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Sprint will pay almost $ 3 million in civil penalties tied to his handling of the program, which charges an additional fee to customers with low credit ratings, the Federal Trade Commission said today.

establishes Sprint account spending limit for clients with bad credit history, limiting how much they can increase their monthly bill. If the limit is exceeded, the company said, “outgoing phone calls will be routed to our financial group to pay.” To limit how much a buyer can spend, the company is worth $ 8 per month.

This fee can be waived if customers sign up automatic bill payment. But according to the FTC, Sprint was able to tell consumers about the “key factors” that are detrimental to their honor – as required by law – which makes it more difficult for customers to know how to improve your score and to avoid additional monthly fee. Sprint also allegedly waited to tell some clients that they were in the $ 8-a-month program, until it was too late to cancel without paying the early termination fee, said the FTC.

Holding dates back at least November 2013 and continued at least June 2014, said the FTC. Users will not receive compensation under the settlement, but Sprint will be required to notify customers of their enrollment in the program of ASL within five days of the signing of the service, or date, allowing them to avoid duplicate charges.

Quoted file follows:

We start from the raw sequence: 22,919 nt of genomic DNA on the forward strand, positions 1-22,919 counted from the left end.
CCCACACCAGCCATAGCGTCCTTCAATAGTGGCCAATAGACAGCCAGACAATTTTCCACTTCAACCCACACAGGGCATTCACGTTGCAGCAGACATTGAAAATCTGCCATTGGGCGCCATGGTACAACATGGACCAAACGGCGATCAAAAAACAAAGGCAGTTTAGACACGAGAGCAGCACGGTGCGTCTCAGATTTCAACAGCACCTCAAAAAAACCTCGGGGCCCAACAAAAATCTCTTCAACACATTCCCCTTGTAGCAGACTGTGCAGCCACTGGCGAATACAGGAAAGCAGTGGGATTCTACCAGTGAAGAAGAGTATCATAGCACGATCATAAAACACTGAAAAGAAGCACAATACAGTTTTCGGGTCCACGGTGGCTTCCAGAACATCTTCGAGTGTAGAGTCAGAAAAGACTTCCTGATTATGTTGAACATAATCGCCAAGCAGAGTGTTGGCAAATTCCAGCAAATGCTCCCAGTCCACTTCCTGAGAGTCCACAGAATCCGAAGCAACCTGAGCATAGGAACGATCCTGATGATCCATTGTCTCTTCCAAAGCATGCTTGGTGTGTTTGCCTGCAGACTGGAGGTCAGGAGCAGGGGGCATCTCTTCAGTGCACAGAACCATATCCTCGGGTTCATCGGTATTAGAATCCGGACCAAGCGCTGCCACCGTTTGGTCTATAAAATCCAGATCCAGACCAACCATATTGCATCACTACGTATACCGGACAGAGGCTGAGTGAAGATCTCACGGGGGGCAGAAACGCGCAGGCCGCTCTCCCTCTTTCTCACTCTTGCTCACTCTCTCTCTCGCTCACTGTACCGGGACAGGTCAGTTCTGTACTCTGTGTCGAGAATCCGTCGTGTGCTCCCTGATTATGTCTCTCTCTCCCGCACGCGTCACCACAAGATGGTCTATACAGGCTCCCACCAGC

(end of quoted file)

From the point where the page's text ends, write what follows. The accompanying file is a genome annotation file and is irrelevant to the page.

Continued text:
The penalty associated with a “risk-based pricing rules,” the FTC implemented in 2011, which requires companies to notify consumers when they use information in their credit reports to give them financially worse conditions than in Most other clients. (As many have noted, it is expensive to be poor in America.)

Time Warner has been fined $ 1.9 million to the FTC in late 2013 for to properly inform customers that were required pay fees or prepayment bill the first month, based on a less than favorable credit reports.

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“decisions about pricing on the basis of the credit history of consumers may have a significant impact on consumers who may have already faced financial problems,” said Malini Mithal, Acting Associate Director in the FTC’s division of financial practices, on-call with reporters today.

FTC “requires certain specific explanation in a particular format to be provided by the letters ASL clients and applicants,” said a spokesman for Sprint, which do not recognize or deny any of the statements of the FTC. “FTC agreed that we were including almost all of the relevant information in our ASL letters, but asked us to change the format of the letter,” said a spokesman, adding that he has “already implemented the changes requested.”